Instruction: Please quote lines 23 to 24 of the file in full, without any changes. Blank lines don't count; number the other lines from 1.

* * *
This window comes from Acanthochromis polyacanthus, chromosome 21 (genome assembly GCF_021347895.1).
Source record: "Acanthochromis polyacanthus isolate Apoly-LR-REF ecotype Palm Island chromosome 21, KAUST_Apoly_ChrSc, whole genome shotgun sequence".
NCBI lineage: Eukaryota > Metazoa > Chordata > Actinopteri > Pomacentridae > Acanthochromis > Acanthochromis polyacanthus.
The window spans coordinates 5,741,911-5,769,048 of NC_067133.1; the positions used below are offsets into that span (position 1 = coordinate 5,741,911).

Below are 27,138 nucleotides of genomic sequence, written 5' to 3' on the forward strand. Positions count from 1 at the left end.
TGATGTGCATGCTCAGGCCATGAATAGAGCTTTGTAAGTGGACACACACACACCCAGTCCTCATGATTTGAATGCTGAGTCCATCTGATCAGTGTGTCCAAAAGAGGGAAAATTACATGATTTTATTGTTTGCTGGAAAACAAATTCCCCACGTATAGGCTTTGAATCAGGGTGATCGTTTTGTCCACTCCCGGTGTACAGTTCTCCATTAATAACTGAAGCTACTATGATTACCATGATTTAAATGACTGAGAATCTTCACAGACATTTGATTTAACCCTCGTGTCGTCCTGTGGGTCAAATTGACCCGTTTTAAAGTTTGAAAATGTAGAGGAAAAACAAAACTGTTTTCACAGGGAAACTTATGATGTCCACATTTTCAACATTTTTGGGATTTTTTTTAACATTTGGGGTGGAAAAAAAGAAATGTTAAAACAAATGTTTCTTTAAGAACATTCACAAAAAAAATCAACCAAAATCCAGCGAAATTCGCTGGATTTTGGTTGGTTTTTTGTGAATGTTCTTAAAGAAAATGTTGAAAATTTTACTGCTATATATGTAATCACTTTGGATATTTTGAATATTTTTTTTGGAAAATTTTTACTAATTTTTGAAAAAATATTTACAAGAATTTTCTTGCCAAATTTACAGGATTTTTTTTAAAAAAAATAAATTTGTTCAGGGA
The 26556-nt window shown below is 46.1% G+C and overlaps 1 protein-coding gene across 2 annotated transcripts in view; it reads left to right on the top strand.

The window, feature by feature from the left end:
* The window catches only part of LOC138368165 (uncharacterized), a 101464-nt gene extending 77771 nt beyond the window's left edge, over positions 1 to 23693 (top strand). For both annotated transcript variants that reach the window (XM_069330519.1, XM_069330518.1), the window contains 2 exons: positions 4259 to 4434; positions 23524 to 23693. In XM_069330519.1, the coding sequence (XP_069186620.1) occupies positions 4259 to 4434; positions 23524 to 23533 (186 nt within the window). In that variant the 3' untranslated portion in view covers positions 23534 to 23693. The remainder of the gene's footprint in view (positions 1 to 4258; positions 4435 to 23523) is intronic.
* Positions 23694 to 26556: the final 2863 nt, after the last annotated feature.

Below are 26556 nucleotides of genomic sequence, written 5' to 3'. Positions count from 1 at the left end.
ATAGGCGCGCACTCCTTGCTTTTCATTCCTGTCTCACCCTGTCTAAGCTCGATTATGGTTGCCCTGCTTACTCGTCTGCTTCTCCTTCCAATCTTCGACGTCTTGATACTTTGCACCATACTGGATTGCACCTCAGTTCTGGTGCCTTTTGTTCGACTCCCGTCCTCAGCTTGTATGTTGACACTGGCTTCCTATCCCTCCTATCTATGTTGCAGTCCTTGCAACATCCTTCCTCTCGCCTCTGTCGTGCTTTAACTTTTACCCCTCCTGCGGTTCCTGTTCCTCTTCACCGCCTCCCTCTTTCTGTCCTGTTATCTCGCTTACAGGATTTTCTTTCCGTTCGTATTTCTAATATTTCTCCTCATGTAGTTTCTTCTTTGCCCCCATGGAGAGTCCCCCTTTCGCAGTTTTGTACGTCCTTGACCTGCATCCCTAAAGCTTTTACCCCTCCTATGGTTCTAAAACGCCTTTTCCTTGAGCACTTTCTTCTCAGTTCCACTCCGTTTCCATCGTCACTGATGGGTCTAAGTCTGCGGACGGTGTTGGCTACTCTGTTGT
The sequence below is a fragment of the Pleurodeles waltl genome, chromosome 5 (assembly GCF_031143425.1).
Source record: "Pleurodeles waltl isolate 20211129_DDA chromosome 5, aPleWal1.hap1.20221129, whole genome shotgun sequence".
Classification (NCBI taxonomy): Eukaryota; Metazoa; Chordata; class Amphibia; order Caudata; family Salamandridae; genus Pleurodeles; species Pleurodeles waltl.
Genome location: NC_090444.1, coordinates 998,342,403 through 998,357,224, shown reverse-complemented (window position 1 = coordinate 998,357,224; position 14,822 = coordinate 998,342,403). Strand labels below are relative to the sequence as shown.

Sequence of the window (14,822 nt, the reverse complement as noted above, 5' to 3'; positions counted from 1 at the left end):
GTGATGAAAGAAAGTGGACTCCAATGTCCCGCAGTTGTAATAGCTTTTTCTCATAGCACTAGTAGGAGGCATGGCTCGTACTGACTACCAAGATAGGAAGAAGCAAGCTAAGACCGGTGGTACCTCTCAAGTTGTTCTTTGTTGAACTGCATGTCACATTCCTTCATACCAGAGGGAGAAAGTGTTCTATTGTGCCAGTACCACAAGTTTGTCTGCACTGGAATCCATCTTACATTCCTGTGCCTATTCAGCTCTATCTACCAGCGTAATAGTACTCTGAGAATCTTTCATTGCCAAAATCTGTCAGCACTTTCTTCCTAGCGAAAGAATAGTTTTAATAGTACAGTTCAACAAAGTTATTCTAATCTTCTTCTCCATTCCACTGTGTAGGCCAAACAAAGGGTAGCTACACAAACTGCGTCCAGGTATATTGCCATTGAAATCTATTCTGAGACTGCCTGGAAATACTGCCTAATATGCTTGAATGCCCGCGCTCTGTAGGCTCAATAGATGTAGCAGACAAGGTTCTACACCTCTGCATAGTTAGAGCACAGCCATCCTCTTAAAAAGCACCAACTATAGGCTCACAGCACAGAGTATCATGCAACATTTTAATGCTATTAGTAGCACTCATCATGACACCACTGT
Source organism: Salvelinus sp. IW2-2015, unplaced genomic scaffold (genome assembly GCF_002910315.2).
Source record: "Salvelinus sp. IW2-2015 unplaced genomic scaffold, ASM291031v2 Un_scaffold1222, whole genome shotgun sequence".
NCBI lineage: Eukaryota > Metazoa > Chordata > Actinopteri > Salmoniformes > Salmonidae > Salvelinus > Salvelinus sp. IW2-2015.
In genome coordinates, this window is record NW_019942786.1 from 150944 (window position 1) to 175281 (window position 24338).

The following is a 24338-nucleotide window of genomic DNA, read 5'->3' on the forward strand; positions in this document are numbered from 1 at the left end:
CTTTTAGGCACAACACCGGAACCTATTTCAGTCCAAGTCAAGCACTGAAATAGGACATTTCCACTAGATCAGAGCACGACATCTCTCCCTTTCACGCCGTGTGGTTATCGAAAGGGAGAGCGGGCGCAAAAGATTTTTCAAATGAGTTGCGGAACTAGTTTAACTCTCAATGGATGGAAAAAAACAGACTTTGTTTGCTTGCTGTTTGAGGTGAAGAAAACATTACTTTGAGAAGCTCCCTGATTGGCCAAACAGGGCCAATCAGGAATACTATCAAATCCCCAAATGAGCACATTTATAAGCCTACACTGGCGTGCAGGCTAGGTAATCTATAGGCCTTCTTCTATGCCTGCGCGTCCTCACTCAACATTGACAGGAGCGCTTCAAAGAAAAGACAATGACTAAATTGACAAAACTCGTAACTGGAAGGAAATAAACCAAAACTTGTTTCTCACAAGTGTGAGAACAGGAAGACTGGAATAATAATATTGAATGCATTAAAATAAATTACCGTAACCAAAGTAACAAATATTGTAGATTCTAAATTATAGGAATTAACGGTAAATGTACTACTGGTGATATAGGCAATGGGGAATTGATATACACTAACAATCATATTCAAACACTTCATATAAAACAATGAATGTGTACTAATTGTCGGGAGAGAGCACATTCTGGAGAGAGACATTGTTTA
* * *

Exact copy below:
The following is a 24338-nucleotide window of genomic DNA, read 5'->3' on the forward strand; positions in this document are numbered from 1 at the left end:
CTTTTAGGCACAACACCGGAACCTATTTCAGTCCAAGTCAAGCACTGAAATAGGACATTTCCACTAGATCAGAGCACGACATCTCTCCCTTTCACGCCGTGTGGTTATCGAAAGGGAGAGCGGGCGCAAAAGATTTTTCAAATGAGTTGCGGAACTAGTTTAACTCTCAATGGATGGAAAAAAACAGACTTTGTTTGCTTGCTGTTTGAGGTGAAGAAAACATTACTTTGAGAAGCTCCCTGATTGGCCAAACAGGGCCAATCAGGAATACTATCAAATCCCCAAATGAGCACATTTATAAGCCTACACTGGCGTGCAGGCTAGGTAATCTATAGGCCTTCTTCTATGCCTGCGCGTCCTCACTCAACATTGACAGGAGCGCTTCAAAGAAAAGACAATGACTAAATTGACAAAACTCGTAACTGGAAGGAAATAAACCAAAACTTGTTTCTCACAAGTGTGAGAACAGGAAGACTGGAATAATAATATTGAATGCATTAAAATAAATTACCGTAACCAAAGTAACAAATATTGTAGATTCTAAATTATAGGAATTAACGGTAAATGTACTACTGGTGATATAGGCAATGGGGAATTGATATACACTAACAATCATATTCAAACACTTCATATAAAACAATGAATGTGTACTAATTGTCGGGAGAGAGCACATTCTGGAGAGAGACATTGTTTA